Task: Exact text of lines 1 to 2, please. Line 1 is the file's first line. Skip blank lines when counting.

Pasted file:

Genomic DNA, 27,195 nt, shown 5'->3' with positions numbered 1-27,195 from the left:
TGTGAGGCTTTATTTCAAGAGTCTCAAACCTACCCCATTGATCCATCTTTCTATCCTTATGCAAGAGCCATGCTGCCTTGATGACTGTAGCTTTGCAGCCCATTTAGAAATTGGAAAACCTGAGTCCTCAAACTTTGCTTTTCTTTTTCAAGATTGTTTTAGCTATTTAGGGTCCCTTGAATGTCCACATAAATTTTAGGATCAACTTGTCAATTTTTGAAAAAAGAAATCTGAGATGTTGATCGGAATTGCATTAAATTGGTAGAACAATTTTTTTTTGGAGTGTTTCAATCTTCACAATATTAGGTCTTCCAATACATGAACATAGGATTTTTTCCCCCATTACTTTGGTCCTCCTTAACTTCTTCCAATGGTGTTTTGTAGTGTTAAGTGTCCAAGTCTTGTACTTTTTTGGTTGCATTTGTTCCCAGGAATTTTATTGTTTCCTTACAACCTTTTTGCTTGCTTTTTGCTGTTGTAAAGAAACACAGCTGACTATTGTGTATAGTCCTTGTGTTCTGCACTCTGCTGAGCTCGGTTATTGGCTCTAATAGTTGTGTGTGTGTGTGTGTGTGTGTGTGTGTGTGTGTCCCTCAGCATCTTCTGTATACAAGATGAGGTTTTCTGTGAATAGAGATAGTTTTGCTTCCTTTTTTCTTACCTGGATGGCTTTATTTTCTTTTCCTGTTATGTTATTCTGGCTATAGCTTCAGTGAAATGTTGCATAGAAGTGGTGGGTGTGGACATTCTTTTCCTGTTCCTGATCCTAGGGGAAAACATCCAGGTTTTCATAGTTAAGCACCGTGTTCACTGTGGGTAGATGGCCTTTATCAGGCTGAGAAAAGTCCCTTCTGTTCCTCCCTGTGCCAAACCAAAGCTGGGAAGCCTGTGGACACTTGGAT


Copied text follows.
Genomic DNA, 27,195 nt, shown 5'->3' with positions numbered 1-27,195 from the left:
TGTGAGGCTTTATTTCAAGAGTCTCAAACCTACCCCATTGATCCATCTTTCTATCCTTATGCAAGAGCCATGCTGCCTTGATGACTGTAGCTTTGCAGCCCATTTAGAAATTGGAAAACCTGAGTCCTCAAACTTTGCTTTTCTTTTTCAAGATTGTTTTAGCTATTTAGGGTCCCTTGAATGTCCACATAAATTTTAGGATCAACTTGTCAATTTTTGAAAAAAGAAATCTGAGATGTTGATCGGAATTGCATTAAATTGGTAGAACAATTTTTTTTTGGAGTGTTTCAATCTTCACAATATTAGGTCTTCCAATACATGAACATAGGATTTTTTCCCCCATTACTTTGGTCCTCCTTAACTTCTTCCAATGGTGTTTTGTAGTGTTAAGTGTCCAAGTCTTGTACTTTTTTGGTTGCATTTGTTCCCAGGAATTTTATTGTTTCCTTACAACCTTTTTGCTTGCTTTTTGCTGTTGTAAAGAAACACAGCTGACTATTGTGTATAGTCCTTGTGTTCTGCACTCTGCTGAGCTCGGTTATTGGCTCTAATAGTTGTGTGTGTGTGTGTGTGTGTGTGTGTGTGTGTGTCCCTCAGCATCTTCTGTATACAAGATGAGGTTTTCTGTGAATAGAGATAGTTTTGCTTCCTTTTTTCTTACCTGGATGGCTTTATTTTCTTTTCCTGTTATGTTATTCTGGCTATAGCTTCAGTGAAATGTTGCATAGAAGTGGTGGGTGTGGACATTCTTTTCCTGTTCCTGATCCTAGGGGAAAACATCCAGGTTTTCATAGTTAAGCACCGTGTTCACTGTGGGTAGATGGCCTTTATCAGGCTGAGAAAAGTCCCTTCTGTTCCTCCCTGTGCCAAACCAAAGCTGGGAAGCCTGTGGACACTTGGAT